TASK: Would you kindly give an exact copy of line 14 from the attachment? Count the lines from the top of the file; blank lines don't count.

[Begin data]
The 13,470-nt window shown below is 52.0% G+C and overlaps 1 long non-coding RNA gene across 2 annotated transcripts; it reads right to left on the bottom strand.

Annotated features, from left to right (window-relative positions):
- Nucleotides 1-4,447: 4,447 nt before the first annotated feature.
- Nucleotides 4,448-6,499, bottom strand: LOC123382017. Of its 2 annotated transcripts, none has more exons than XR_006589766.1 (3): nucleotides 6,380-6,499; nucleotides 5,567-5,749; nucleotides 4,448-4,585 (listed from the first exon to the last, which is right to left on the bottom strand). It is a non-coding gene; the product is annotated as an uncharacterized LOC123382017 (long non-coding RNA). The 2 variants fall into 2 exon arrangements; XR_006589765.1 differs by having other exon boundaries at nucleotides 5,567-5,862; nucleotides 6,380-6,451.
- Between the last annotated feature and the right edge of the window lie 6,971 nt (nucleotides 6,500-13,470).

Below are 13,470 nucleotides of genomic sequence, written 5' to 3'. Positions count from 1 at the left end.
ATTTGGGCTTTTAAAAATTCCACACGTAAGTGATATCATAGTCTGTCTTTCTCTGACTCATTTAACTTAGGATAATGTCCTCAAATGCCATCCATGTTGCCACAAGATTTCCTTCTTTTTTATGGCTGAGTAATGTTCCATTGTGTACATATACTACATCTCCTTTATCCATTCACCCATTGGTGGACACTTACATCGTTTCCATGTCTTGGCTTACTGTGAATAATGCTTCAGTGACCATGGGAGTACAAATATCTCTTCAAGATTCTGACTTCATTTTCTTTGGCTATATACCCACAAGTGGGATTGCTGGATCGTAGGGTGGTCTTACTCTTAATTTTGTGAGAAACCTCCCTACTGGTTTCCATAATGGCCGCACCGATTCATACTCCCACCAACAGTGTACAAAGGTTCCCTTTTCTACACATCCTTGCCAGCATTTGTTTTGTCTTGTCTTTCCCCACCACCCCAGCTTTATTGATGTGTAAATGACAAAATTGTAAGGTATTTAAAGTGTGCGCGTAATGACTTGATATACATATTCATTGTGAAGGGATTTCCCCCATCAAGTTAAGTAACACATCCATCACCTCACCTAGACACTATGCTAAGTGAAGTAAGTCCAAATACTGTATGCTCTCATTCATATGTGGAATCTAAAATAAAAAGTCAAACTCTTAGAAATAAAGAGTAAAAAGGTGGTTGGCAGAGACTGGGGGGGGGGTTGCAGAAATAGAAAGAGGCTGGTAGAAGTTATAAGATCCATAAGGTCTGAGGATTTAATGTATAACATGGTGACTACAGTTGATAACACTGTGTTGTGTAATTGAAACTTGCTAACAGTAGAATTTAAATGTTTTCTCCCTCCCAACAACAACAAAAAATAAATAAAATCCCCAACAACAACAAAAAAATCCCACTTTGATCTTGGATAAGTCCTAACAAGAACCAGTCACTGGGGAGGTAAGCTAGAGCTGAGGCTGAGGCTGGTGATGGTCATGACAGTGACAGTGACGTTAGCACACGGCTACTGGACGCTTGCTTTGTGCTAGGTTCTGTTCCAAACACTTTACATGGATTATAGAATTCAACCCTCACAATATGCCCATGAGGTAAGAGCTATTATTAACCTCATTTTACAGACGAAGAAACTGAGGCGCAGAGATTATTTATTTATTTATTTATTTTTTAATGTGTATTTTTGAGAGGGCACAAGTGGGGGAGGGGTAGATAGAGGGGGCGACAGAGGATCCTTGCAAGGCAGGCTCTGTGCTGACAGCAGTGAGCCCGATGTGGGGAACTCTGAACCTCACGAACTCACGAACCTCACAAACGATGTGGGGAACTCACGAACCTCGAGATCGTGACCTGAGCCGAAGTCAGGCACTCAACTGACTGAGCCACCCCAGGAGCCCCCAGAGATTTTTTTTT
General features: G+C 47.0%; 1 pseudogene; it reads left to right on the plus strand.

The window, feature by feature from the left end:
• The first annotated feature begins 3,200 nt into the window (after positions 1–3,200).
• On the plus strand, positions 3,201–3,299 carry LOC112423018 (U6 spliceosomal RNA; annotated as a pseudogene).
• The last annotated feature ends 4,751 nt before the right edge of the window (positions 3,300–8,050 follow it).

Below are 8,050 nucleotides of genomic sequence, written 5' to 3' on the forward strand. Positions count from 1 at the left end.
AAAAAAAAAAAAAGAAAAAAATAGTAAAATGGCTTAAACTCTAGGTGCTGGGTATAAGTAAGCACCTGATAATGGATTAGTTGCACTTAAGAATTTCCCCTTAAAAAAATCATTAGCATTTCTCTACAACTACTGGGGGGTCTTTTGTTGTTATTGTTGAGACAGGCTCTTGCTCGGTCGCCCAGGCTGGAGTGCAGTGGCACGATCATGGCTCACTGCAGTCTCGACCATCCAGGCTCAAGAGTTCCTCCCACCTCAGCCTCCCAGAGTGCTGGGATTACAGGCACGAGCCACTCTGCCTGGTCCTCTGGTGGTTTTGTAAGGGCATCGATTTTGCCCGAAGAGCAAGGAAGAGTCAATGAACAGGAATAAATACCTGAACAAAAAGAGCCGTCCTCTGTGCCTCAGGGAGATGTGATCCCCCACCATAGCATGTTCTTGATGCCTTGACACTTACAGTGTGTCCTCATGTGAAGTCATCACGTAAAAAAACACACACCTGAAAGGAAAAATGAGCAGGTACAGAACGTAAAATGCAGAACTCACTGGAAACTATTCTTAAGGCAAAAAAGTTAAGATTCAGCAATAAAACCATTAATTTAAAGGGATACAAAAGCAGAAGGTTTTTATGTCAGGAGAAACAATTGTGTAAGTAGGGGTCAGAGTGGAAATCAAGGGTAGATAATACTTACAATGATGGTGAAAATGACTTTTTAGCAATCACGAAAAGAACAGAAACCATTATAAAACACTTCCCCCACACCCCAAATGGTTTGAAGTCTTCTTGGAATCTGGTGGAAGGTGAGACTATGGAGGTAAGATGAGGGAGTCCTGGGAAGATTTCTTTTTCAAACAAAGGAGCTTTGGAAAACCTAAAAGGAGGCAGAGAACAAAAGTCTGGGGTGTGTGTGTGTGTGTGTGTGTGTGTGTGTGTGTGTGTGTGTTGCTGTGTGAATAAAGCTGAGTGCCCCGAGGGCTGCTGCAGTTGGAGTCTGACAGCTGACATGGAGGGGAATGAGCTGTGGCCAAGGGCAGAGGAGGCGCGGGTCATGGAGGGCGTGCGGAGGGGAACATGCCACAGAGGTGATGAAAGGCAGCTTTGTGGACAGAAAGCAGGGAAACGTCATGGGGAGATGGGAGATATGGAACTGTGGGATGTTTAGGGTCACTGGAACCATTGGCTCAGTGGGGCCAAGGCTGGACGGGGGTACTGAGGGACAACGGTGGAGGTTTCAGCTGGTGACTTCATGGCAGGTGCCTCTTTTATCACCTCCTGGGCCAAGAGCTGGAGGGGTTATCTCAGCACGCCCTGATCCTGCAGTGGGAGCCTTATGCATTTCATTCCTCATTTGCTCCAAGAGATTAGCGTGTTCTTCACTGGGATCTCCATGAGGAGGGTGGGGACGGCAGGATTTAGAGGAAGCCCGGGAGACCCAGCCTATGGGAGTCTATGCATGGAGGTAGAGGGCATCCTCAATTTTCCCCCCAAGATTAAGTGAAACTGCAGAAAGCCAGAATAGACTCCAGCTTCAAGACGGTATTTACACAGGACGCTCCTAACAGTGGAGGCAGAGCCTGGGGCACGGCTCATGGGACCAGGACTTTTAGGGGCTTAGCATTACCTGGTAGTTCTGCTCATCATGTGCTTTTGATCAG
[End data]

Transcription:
AAAAAAAAAAAAAGAAAAAAATAGTAAAATGGCTTAAACTCTAGGTGCTGGGTATAAGTAAGCACCTGATAATGGATTAGTTGCACTTAAGAATTTCCCCTTAAAAAAATCATTAGCATTTCTCTACAACTACTGGGGGGTCTTTTGTTGTTATTGTTGAGACAGGCTCTTGCTCGGTCGCCCAGGCTGGAGTGCAGTGGCACGATCATGGCTCACTGCAGTCTCGACCATCCAGGCTCAAGAGTTCCTCCCACCTCAGCCTCCCAGAGTGCTGGGATTACAGGCACGAGCCACTCTGCCTGGTCCTCTGGTGGTTTTGTAAGGGCATCGATTTTGCCCGAAGAGCAAGGAAGAGTCAATGAACAGGAATAAATACCTGAACAAAAAGAGCCGTCCTCTGTGCCTCAGGGAGATGTGATCCCCCACCATAGCATGTTCTTGATGCCTTGACACTTACAGTGTGTCCTCATGTGAAGTCATCACGTAAAAAAACACACACCTGAAAGGAAAAATGAGCAGGTACAGAACGTAAAATGCAGAACTCACTGGAAACTATTCTTAAGGCAAAAAAGTTAAGATTCAGCAATAAAACCATTAATTTAAAGGGATACAAAAGCAGAAGGTTTTTATGTCAGGAGAAACAATTGTGTAAGTAGGGGTCAGAGTGGAAATCAAGGGTAGATAATACTTACAATGATGGTGAAAATGACTTTTTAGCAATCACGAAAAGAACAGAAACCATTATAAAACACTTCCCCCACACCCCAAATGGTTTGAAGTCTTCTTGGAATCTGGTGGAAGGTGAGACTATGGAGGTAAGATGAGGGAGTCCTGGGAAGATTTCTTTTTCAAACAAAGGAGCTTTGGAAAACCTAAAAGGAGGCAGAGAACAAAAGTCTGGGGTGTGTGTGTGTGTGTGTGTGTGTGTGTGTGTGTGTGTGTGTTGCTGTGTGAATAAAGCTGAGTGCCCCGAGGGCTGCTGCAGTTGGAGTCTGACAGCTGACATGGAGGGGAATGAGCTGTGGCCAAGGGCAGAGGAGGCGCGGGTCATGGAGGGCGTGCGGAGGGGAACATGCCACAGAGGTGATGAAAGGCAGCTTTGTGGACAGAAAGCAGGGAAACGTCATGGGGAGATGGGAGATATGGAACTGTGGGATGTTTAGGGTCACTGGAACCATTGGCTCAGTGGGGCCAAGGCTGGACGGGGGTACTGAGGGACAACGGTGGAGGTTTCAGCTGGTGACTTCATGGCAGGTGCCTCTTTTATCACCTCCTGGGCCAAGAGCTGGAGGGGTTATCTCAGCACGCCCTGATCCTGCAGTGGGAGCCTTATGCATTTCATTCCTCATTTGCTCCAAGAGATTAGCGTGTTCTTCACTGGGATCTCCATGAGGAGGGTGGGGACGGCAGGATTTAGAGGAAGCCCGGGAGACCCAGCCTATGGGAGTCTATGCATGGAGGTAGAGGGCATCCTCAATTTTCCCCCCAAGATTAAGTGAAACTGCAGAAAGCCAGAATAGACTCCAGCTTCAAGACGGTATTTACACAGGACGCTCCTAACAGTGGAGGCAGAGCCTGGGGCACGGCTCATGGGACCAGGACTTTTAGGGGCTTAGCATTACCTGGTAGTTCTGCTCATCATGTGCTTTTGATCAG